Where do I start with Precision Nutrient Management?

In the current climate, it’s more important than ever to use all the tools in the toolbox to cut costs. There’s no better place to start than with more targeted management of your inputs, such as fertiliser. Whether you’re applying manually and need to figure out how to begin using Precision Ag to lower your costs or you’re a seasoned technology user looking to make some further improvements, it can be tough to know where to start. 

Shane, one of our Trimble Hardware Specialists, ran us through the process of applying Precision Nutrient Management (PNM) to your farm operation. Here’s what he had to say. 

What’s the leading issue you’re hearing out there right now that leads people to look at PNM? 

Right now, it’s all about saving costs and making an impact on the bottom line. The rising cost of fertiliser is making PNM a no-brainer for most farmers and growers as our nutrients just get more expensive.  

Where do I start if I’m thinking about using technology to lower input costs? 

It all depends. If you’re starting from scratch, we’ll see what equipment, machinery, and data you have already. We walk our customers through the process with a phone call or site visit to see what’s there and what they’ll need to meet their goals.  

An essential piece of equipment will be a Display, generally a GFX-750, and a Receiver such as the NAV-900 to get the functionality you need. An ISOBUS connection, such as in the Field IQ system will mean your equipment can talk to any tractor, so you’ll be able to use what you have already. This will allow you to start collecting data using the right Trimble Ag Software, which your local rep will talk you through too. 

A lot of customers like to add autosteer into the mix to avoid overlap, which uses excess nutrients, to save costs as well. But again, it depends how much functionality you’re looking for.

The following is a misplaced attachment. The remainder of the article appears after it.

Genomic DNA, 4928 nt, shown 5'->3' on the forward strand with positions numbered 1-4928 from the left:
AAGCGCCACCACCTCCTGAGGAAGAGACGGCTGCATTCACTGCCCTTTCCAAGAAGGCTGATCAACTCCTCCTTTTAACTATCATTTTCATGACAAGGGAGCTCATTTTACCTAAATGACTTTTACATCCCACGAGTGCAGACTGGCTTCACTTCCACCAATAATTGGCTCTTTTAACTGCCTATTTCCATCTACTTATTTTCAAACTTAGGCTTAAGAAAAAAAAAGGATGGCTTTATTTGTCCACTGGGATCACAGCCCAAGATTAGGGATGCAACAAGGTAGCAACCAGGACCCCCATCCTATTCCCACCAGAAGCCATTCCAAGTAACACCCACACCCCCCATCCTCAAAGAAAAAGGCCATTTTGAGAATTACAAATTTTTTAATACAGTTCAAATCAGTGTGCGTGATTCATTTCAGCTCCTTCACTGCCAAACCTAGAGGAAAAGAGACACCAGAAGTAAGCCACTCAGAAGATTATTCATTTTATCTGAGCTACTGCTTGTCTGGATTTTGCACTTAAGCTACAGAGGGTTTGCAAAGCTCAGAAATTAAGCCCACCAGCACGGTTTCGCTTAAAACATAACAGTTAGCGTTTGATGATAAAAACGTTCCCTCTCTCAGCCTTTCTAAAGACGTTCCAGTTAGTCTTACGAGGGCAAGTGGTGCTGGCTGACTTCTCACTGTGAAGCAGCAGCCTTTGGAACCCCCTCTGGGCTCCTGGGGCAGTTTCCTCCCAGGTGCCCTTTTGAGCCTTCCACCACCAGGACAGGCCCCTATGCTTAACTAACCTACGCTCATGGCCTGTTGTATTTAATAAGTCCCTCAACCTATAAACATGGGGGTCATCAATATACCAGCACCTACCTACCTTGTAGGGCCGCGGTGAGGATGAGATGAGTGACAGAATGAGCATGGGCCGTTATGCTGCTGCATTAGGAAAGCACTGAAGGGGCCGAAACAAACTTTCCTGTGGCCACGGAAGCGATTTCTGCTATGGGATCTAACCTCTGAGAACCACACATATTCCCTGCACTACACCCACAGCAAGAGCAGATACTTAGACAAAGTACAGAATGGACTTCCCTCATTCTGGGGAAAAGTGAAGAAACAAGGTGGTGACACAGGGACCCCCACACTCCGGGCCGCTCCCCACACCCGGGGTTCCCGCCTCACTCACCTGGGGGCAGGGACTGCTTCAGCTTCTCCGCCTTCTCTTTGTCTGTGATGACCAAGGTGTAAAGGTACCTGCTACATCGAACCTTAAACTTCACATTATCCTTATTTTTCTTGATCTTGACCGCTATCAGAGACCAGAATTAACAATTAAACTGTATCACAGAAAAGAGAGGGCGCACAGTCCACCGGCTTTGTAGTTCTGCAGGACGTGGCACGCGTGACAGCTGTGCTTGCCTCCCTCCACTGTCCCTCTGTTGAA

If you’re already collecting data with Precision Ag technology, we’ll be looking into what you’re currently using, what data you’ve collected, and where the areas of improvement are. When we’ve decided what you need to meet your requirements, we’ll give you some figures for different options. 

What happens once I’ve got the hardware I need?

Once we’ve agreed on what you’d like to go ahead with, we’ll get a Vantage NZ rep out to your farm to install the products and give you some training to show you how to use them. First, it’s about getting you started collecting the data and getting used to using the technology. Once you run with that for a few weeks, we often have another site visit to check in, see how things are going, and answer any questions.  

At this point, customers usually feel pretty comfortable using their technology so it’s a good time to give you more training to take things to the next level. 

How do I make the most of my hardware to better manage nutrient application?

Once you’re up and running, we can apply the right PNM strategy to save costs on inputs and make life easier.

Your ISOBUS connection will have your equipment talking to your Trimble hardware and software, automatically populating all your information onto the Trimble Display screen. This means you don’t have to have multiple screens for everything in the cab! 

Autosteer will have the tractor automatically follow the GPS to make sure you’re applying nutrients precisely and avoid overapplication (and overpaying for nutrients). 

By unlocking variable rate application, you’ll see a map that changes colour that shows exactly where nutrients are needed and not needed. Once unlocked, the technology will automatically apply nutrients in each paddock based on your map – meaning you’re only applying where it’s needed – reducing the amount of product you’re using and your risk of product leaching. We work with all nutrient management companies to enable variable rate application nationwide.

Vantage NZ can help with making variable rate application maps using a large range of data layers, including satellite imagery, grid or zonal soil sampling, and if required UAV imagery. 

Really, we customise each PNM solution to the customer and their goals, so it’s all about having a chat with us to figure out what best suits your business from the outset.

Find out more about PNM here or get in touch with your local rep at Vantage NZ.

Manage your nutrient application with precision

What’s the biggest issue we’re hearing in the agricultural industry at the moment? The truth is it’s three-fold: 

  • Costs on inputs are rising – particularly on sprays, fertilizer, and seed
  • Nitrogen caps – our customers are adjusting their practice to meet caps on nutrient inputs to meet regulation
  • Productivity – improving ROI by ensuring the best yield of plant and pasture growth

Key to meeting all three of these challenges is precision nutrient management (PNM). To manage your nutrients efficiently – reduce input costs, meet environmental regulation, and increase yield – you first need some good data.